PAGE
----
By noon on Wednesday, Rebel was 200 miles west of Lisbon. After six days of steady motor-sailing we had passed most of the Iberian Peninsula. Because the swells were minimal, the boat’s motion was comfortable. Some of the men were bare-chested and wearing only shorts, attempting to darken their pale northern European skin and absorbing some vitamin D. They had all spent time in the tropics and understood the importance of gradual sun conditioning. Some of them did PT on the foredeck, alone or in groups. Others brought their kitbags topside, their contents removed for sorting. Musty blankets and unlaundered clothes were clipped to the lifelines to freshen and dry in the sunshine and breeze.
Tommy Pellow was up the mainmast in the crow’s nest. Anybody could take a turn there, but usually it was one of the two surfers. They could spend hours up there, so it was easy to forget about their presence aloft. Easy to forget—until everybody on the schooner heard Tommy call out, “Contact! Ship dead astern!” I glanced back, saw nothing, and then looked up. The surfer was standing on the seat facing aft, hugging the mast with one arm and pointing behind us with the other.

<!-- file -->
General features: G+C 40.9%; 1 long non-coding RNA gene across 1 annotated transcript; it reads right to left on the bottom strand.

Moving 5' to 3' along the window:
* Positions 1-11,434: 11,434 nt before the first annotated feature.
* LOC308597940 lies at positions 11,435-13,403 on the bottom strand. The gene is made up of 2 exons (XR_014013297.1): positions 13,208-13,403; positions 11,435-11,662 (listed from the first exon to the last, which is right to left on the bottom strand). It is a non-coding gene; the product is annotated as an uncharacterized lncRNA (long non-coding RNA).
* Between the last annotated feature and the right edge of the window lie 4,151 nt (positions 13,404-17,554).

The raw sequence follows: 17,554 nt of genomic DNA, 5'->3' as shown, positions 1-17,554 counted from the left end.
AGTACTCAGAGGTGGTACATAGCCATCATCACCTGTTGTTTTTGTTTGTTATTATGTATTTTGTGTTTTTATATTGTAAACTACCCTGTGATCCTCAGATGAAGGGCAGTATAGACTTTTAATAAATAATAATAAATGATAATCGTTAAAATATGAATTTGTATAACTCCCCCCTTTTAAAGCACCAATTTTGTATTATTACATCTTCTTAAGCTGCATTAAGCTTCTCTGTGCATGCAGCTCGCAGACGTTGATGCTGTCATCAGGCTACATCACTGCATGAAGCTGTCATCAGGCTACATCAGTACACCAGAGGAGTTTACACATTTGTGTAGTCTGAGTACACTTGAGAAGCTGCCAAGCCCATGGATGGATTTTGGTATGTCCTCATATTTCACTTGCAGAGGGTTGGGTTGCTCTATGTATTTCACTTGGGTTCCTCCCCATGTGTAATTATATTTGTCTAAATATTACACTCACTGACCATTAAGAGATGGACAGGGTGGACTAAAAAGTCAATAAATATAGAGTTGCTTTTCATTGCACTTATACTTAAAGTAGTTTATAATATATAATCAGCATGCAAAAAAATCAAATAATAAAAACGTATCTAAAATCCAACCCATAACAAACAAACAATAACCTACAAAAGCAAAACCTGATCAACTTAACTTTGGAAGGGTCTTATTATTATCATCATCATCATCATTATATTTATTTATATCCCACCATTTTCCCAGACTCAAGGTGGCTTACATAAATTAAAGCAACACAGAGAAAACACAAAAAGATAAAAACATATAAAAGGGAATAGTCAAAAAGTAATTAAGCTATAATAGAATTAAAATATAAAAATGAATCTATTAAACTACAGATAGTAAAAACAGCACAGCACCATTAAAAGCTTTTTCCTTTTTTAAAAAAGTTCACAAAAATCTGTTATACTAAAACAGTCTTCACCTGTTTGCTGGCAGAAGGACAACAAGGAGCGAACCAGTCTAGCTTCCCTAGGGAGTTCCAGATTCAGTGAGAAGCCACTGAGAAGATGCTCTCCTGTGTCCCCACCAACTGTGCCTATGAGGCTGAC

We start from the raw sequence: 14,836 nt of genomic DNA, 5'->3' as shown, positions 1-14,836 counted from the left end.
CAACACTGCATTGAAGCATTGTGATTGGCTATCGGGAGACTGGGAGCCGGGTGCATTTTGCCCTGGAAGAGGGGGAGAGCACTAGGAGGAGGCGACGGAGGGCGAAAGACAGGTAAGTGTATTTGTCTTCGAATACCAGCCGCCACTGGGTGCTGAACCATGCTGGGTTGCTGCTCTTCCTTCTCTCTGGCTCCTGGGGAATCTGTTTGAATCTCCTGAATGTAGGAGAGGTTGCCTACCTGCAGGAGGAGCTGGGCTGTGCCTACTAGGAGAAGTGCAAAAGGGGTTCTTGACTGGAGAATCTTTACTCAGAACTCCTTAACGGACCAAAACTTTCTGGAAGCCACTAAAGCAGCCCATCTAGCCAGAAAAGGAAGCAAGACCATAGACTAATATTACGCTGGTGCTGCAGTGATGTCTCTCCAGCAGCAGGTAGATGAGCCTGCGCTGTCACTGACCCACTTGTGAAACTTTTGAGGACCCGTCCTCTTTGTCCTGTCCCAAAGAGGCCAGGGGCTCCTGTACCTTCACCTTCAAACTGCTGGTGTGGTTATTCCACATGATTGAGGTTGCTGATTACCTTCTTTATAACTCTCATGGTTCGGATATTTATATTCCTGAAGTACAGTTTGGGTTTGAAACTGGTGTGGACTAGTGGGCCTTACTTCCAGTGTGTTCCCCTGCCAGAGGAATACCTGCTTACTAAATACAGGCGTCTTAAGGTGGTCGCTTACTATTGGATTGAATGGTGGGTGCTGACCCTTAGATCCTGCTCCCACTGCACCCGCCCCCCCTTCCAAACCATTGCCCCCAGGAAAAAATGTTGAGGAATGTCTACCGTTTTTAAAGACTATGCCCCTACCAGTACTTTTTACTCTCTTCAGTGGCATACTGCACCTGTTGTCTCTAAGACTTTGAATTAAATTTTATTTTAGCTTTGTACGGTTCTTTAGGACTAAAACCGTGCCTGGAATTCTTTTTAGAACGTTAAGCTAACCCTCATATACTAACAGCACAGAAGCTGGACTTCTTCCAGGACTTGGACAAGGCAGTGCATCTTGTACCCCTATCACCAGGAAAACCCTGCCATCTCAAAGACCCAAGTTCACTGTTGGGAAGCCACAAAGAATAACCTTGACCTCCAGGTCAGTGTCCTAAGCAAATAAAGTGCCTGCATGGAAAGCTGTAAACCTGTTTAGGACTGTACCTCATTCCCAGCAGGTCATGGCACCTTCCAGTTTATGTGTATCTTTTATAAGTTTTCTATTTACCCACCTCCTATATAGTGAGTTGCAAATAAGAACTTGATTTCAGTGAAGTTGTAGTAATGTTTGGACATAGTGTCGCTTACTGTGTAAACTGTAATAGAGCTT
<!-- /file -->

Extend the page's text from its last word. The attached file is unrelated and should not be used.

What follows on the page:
I grabbed my binoculars from the pilothouse and scanned the sea astern. I soon saw the reason for his yelling: a black dot was just poking over the horizon directly behind us. We had not seen so much as a speck during the past week, so as tiny as it was, it fairly leapt out at us. Since it was clearly visible behind us now, and it had not been there before, simple logic dictated that the vessel was overtaking us.
In a few moments, Colonel Rainborow was in the cockpit with his own binos. Like some of the others, he was wearing a tan T-shirt and his desert camo trousers. After a minute of observation, he asked, “Should we make a turn? To be sure he’s following us and not just overtaking us on a similar course?”